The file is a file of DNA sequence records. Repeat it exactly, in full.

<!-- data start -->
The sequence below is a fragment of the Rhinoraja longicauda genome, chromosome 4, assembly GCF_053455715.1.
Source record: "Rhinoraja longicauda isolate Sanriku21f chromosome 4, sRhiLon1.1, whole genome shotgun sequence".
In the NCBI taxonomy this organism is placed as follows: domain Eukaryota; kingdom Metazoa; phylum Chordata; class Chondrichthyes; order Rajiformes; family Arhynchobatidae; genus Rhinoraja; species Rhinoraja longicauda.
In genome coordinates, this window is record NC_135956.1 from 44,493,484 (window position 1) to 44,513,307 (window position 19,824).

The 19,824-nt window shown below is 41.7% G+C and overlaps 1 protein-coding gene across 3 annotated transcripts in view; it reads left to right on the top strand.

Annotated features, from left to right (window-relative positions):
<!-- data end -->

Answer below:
The sequence below is a fragment of the Rhinoraja longicauda genome, chromosome 4, assembly GCF_053455715.1.
Source record: "Rhinoraja longicauda isolate Sanriku21f chromosome 4, sRhiLon1.1, whole genome shotgun sequence".
In the NCBI taxonomy this organism is placed as follows: domain Eukaryota; kingdom Metazoa; phylum Chordata; class Chondrichthyes; order Rajiformes; family Arhynchobatidae; genus Rhinoraja; species Rhinoraja longicauda.
In genome coordinates, this window is record NC_135956.1 from 44,493,484 (window position 1) to 44,513,307 (window position 19,824).

The 19,824-nt window shown below is 41.7% G+C and overlaps 1 protein-coding gene across 3 annotated transcripts in view; it reads left to right on the top strand.

Annotated features, from left to right (window-relative positions):